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quality posts: 17 Private Messages WootBot


Poll: How old were you when you discovered that Santa wasn't real?
  • 0% - 1 to 3 0
  • 0% - 4 to 5 0
  • 0% - 6 to7 0
  • 0% - 8 to 10 0
  • 0% - Over 11 0
  • 0% - Over 15 0
  • 0% - Just now... gee thanks Woot 0
0 votes

Well, how do you fare compared to the Zeitgeist? Chat up your fellow wooters and let us know how lame this poll was or what obvious choices we missed. For example: Was this poll a) STUPID, b) DUMB, c) POINTLESS or d) ALL OF THE ABOVE?


quality posts: 65 Private Messages PocketBrain


Thanks to up-to-the-minute tracking, I don't track my package so much as stalk it.


quality posts: 10 Private Messages ardubu

Tomb of original Santa Claus discovered in Turkey

By Cleve R. Wootson Jr.
SDUT, 10/8/17

First the good news:
Whoever told you that Santa Claus was an impostor with a fake beard collecting a Christmastime check at the mall
or a lie cooked up by your parents to trick you into five measly minutes of quiet was, at minimum, misinformed.

The bad news: Santa Claus is definitely dead.

Archaeologists in southern Turkey say they have discovered the tomb of the original Santa Claus, also known as St. Nicholas,
beneath his namesake church near the Mediterranean Sea.

Saint Nicholas of Myra (now Demre) was known for his anonymous gift-giving and generosity.
People believed he’d put coins in the shoes of anyone who left them out for him on his feast day, Dec. 6.

As the story goes, he was a monk who gave away his hefty inheritance and instead chose to help the poor and the sick.
He’s also a patron saint of sailors and was, of course, especially fond of children.

(There’s one slightly bizarre story, more Halloween than Christmas, of St. Nicholas saving three children
who had been “lured into the clutches of an evil butcher.”)

He was so popular, according to, that he survived the Protestant Reformation,
“when the veneration of saints began to be discouraged.”
It wasn’t until the 16th century that St. Nicholas began to take on his modern, candy-cane hued form in images and imaginations.
In Europe, he became known as Father Christmas.
He migrated to the Americas with the Dutch, who called him “Sinterklass” and
gathered every year on the anniversary of his death.

He started making appearances in stores in the 1840s, according to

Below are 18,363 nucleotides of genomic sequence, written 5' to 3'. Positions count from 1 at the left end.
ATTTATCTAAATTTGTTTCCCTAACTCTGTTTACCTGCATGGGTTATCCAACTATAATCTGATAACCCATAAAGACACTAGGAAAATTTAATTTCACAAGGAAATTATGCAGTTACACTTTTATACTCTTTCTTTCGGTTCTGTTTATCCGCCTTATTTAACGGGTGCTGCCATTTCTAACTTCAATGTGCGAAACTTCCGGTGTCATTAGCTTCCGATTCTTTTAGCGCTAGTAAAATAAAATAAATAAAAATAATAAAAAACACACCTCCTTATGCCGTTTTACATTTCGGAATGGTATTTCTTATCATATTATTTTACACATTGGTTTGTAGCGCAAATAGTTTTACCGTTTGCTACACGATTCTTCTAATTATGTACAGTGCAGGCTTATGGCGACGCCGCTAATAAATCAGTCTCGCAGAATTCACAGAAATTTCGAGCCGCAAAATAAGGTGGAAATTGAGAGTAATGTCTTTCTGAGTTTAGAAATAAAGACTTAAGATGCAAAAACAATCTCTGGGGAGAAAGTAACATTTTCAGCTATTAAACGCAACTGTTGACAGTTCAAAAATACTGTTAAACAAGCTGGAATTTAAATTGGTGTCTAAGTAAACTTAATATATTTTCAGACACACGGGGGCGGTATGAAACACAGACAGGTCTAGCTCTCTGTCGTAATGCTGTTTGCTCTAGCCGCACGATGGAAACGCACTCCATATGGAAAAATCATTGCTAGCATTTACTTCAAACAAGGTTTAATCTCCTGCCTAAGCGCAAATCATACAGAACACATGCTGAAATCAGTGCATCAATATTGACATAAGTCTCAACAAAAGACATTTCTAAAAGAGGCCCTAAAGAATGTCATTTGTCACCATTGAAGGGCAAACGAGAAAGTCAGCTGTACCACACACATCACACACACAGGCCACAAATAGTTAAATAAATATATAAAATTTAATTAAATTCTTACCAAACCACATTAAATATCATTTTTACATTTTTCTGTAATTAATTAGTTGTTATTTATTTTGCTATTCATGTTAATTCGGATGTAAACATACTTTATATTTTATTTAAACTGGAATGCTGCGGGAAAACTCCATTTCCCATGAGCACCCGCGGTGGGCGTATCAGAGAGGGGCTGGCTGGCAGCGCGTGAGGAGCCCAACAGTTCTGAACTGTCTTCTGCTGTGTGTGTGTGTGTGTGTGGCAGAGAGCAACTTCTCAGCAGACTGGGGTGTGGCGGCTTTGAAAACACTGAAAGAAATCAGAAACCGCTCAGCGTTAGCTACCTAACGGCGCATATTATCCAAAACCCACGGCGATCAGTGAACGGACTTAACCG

The writer Clement Clarke cemented the American image of Santa Claus with his poem “A Visit from St. Nicholas,”
which begins with the words “ ‘Twas the night before Christmas.”

Now, Santa is all but entrenched in the Christmas lexicon, the rosy-cheeked face of Christmas who is the subject of movies,
perennial parental lies and debates about childhood materialism.

Wootson writes for The Washington Post.

Ah, the hell with it.


quality posts: 0 Private Messages Cheatara45

About 4...I then promptly told every single kid in my mom's daycare, and all the kids on the bus, and all the kids in class...

For my kids, our oldest was never willing to believe in santa, but was absolutely willing to believe in fairies. lol My 13 year old was probably 8ish, our 10 year old was also 8ish, our 8 year old still believes as of right now.


quality posts: 19 Private Messages benjaminleebates

We did not have much when I was little. So I think 4 or 5. But then tried to take it back a few years later when our financial situation got a little better.
I love Christmas, the idea, the time of year, everything. I think my parents had to behave a little better around Christmas, my relatives would have heard otherwise during holiday visits.
I got Chicken Pox for Christmas one year! Woke up Christmas morning with it. So much for lumps of coal.

You can find my shirts for sale HERE or THERE!


quality posts: 45 Private Messages ChronoSquall14

I had a sudden obvious realization when I was ten. I am hoping my child figures it out before then but I think his wish for something magical to be real is overriding his common sense still at 9.